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In this chapter we report on the use and limitations of oxygen and halogen fugacities to characterize granitoids associated with tungsten deposits. Tungsten-related granitoids generally occupy an intermediate geochemical position, less evolved than tin granites, but more differentiated than porphyry copper and molybdenum granodiorites.

Microprobe analyses of the different populations of biotite in the CanTung system (in granite, aplite, lamprophyre, vein, and skarn) show differences in major-element chemistry. Fluorine-chlorine intercept values, however, indicate that the halogens in the biotites reequilibrated with one fluid. This reequilibration probably was at relatively low temperatures (300° to 350°C), but might have been at higher temperatures (500°C) if the fluid did not change its halogen fugacity during cooling. In both cases, this implies that the initial halogen content of the magmatic biotites is overprinted by the hydrothermal fluid. The observation that an aplite, away from the mineralization, has a lower intercept value (higher fluorine fugacity) may indicate that the mineralizing fluid evolved from the main biotite granite body and not from the leucocratic phase.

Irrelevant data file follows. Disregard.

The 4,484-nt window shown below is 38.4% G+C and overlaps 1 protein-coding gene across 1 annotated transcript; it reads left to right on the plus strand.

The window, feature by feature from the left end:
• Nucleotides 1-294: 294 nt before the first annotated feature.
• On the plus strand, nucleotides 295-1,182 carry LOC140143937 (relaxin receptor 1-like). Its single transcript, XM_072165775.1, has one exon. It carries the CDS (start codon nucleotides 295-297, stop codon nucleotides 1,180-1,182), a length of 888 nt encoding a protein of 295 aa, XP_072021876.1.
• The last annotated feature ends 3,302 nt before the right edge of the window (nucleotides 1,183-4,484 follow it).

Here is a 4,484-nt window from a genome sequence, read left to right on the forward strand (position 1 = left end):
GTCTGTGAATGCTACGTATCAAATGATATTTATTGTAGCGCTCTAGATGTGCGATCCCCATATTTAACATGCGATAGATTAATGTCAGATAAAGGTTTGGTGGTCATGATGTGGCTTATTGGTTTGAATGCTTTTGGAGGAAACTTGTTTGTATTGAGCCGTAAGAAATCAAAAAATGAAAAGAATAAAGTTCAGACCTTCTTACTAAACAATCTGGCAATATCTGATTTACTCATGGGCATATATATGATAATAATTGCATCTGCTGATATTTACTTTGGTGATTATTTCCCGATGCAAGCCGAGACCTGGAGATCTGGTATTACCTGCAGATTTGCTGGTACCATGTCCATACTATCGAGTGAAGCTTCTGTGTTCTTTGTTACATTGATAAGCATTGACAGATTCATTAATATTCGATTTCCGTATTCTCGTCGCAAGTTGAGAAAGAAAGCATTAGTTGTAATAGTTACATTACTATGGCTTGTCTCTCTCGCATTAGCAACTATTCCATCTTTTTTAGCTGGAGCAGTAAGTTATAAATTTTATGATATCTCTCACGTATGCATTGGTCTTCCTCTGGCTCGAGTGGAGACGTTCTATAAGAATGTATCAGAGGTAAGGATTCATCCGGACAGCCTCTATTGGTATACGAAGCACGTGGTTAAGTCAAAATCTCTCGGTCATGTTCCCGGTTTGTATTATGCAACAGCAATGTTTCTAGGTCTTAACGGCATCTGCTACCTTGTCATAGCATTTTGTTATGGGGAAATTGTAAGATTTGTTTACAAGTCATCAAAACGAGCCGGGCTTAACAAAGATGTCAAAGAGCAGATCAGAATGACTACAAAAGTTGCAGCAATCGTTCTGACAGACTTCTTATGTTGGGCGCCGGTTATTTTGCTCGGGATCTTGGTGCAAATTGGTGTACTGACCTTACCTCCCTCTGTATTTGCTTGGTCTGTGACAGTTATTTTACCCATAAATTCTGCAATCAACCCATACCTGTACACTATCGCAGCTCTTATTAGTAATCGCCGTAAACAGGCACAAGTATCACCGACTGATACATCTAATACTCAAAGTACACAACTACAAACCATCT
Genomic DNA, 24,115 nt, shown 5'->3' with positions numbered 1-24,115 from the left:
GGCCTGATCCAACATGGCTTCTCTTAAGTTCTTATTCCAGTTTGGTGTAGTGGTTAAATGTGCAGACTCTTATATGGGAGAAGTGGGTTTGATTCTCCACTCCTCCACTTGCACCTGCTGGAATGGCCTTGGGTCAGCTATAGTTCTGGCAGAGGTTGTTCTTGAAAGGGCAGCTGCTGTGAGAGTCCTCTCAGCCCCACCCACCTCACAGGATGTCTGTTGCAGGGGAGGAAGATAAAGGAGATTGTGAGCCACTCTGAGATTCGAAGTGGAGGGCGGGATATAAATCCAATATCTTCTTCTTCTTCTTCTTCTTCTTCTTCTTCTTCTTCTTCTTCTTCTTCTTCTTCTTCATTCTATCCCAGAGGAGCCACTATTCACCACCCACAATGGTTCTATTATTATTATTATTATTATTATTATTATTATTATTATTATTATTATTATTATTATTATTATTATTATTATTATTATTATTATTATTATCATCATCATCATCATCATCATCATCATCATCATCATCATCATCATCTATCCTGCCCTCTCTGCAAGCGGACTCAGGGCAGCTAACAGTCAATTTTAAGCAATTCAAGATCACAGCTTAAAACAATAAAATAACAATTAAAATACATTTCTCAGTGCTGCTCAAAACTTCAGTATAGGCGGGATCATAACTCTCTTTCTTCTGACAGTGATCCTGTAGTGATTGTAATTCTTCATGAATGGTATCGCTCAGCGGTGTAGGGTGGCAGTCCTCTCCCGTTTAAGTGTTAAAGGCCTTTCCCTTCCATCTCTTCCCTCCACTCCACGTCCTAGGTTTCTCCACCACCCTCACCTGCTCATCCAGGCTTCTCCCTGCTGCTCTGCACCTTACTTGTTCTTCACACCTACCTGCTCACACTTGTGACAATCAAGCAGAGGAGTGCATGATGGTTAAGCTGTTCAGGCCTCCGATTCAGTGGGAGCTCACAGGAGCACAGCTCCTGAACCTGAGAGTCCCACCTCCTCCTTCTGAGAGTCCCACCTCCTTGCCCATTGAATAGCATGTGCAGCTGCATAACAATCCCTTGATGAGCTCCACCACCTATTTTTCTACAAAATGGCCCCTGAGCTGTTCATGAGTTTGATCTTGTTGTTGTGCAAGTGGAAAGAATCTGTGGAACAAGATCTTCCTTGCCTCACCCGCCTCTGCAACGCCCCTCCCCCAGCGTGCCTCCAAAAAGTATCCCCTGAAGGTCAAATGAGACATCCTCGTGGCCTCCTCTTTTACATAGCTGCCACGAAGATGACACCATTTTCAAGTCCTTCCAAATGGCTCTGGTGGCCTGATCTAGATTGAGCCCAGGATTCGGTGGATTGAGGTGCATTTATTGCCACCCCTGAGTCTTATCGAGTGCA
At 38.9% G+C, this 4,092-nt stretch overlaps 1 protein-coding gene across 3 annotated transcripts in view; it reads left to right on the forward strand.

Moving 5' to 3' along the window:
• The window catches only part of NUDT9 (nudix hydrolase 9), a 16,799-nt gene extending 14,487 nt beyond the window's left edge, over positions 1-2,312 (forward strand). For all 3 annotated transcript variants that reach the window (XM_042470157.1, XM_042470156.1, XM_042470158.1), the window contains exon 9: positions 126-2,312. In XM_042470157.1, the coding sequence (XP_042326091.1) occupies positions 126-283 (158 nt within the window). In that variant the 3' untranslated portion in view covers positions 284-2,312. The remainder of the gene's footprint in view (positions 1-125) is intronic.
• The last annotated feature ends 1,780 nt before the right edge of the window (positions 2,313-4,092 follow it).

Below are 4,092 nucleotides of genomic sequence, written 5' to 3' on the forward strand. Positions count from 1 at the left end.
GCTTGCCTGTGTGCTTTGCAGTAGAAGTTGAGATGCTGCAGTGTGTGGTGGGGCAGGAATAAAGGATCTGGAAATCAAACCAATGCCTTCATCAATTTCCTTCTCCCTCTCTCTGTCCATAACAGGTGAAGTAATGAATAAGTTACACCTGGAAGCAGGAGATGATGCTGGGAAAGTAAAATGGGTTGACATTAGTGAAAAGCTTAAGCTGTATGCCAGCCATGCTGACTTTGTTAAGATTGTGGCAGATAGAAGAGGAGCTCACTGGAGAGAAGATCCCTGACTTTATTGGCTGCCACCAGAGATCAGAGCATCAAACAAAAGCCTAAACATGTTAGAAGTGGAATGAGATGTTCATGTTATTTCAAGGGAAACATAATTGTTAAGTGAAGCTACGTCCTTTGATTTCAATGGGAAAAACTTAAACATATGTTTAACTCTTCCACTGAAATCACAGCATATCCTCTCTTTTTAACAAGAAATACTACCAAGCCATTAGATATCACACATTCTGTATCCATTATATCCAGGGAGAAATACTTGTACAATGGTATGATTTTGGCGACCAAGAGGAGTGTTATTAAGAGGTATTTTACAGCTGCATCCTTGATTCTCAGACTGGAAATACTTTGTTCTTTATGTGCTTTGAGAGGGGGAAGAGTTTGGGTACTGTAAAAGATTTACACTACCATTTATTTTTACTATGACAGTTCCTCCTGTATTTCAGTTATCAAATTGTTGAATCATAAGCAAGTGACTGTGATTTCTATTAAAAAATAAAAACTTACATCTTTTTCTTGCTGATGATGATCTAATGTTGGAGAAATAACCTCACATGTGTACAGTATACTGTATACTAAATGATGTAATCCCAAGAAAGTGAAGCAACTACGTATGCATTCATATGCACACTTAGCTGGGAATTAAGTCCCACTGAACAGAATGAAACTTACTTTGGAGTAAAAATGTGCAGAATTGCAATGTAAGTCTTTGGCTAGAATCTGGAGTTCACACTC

High ferrous/ferric ratios in biotites, the absence of magnetite and titanite in the granite, and the skarn mineralogy indicate reducing conditions of the magmatic-hydrothermal fluids of the CanTung and some other high-grade deposits. We propose that the oxidation state of the magma, the amount of initial water, and the depth of emplacement play an important role in the formation of large tungsten deposits.

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